jean hart stewart said...

I did this once, got into the villain's head, and it pratically scared me. That one was published long ago, by Red Rose Publishing, nook I'm not advertising because of their questionable business practice. But he was a very villainous villain. When I re-pub it I'll let you know. Jean

Anonymous said...

Hi there ladies, thanks for stopping by. Well, Tina, Cheryl and Jean, we are all in good company.

A good villian is as hard to forget as a good hero, remember that. And succeeding in building him is an accomplishment earned.

I challenge all writers to get into the heads of their villians and let us see what makes him tick. Let us feel his festering anger, his grief if you will. We need to know why people do evil, to ever win the battles. Sometimes you have to dig deep inside and find the key that triggers the evil.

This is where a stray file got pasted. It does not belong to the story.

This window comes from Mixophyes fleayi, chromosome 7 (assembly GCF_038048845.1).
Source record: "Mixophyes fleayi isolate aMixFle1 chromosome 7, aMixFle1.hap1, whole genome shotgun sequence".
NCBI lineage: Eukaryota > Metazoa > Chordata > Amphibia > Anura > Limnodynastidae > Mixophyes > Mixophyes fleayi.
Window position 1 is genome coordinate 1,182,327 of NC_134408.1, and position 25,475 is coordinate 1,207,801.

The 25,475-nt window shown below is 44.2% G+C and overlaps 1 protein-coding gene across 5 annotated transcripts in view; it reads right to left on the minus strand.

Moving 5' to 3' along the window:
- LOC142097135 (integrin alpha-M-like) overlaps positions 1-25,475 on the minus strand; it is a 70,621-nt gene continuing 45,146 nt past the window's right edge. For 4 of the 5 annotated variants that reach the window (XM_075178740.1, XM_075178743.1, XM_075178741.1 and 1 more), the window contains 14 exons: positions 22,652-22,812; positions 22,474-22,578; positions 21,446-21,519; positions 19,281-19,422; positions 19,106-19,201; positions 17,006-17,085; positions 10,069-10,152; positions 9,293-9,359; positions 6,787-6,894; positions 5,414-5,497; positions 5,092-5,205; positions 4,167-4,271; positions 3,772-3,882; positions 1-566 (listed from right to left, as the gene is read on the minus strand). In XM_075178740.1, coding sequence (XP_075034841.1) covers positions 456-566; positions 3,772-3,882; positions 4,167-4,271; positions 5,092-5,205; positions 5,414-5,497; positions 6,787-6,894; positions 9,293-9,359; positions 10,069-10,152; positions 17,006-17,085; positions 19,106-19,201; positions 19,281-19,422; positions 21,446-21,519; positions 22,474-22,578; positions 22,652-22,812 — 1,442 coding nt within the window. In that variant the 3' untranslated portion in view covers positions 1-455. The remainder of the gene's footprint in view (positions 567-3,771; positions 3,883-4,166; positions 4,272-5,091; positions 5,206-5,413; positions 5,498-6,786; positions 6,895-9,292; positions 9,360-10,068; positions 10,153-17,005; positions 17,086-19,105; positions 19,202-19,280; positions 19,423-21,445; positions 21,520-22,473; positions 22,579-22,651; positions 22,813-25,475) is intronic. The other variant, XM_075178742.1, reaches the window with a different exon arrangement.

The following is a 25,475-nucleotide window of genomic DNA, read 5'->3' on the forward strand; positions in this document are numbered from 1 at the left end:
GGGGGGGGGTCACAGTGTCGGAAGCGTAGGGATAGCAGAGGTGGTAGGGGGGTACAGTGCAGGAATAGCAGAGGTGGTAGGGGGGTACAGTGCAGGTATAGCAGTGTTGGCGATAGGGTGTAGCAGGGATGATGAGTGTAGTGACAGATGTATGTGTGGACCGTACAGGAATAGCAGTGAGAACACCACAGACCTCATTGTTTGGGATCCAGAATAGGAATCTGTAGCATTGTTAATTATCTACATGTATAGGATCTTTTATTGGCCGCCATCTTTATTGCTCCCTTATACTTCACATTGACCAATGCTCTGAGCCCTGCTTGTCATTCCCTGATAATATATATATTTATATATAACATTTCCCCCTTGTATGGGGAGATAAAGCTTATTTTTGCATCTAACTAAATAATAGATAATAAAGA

Better Off Without Her is now on sale at Secret Cravings Publishing. If you do read it, and I am warning you now, it has some very graphic scenes, let me know if I succeeded in showing you a side you never imagined.

Also, inside Better Off Without Her is the actual death of Sam Bass the outlaw. I hope you enjoy it, as it took everything out of me at the time to write it.

And may you never know a real Victor Frank....

God Bless
Rita Hestand

Sarah J. McNeal said...

Victor Frank sounds like my kind of villain. I have always felt that the meaner the villain, the better the hero. Better Off Without Her sounds like a fantastic book, Rita, and I wish you every success with it.

Anonymous said...

Yo thanks Sarah. Well, I am sure that all of us feel close to our villians too in our books. But unless this book flies off the shelf I don't know if I will write another serial killer book. Although, it was so easy to edit, and I think it had to do with being that close to him that made it so. That, and the fact that I had a terrific editor.One of the few books that both the editors and the publisher liked the story.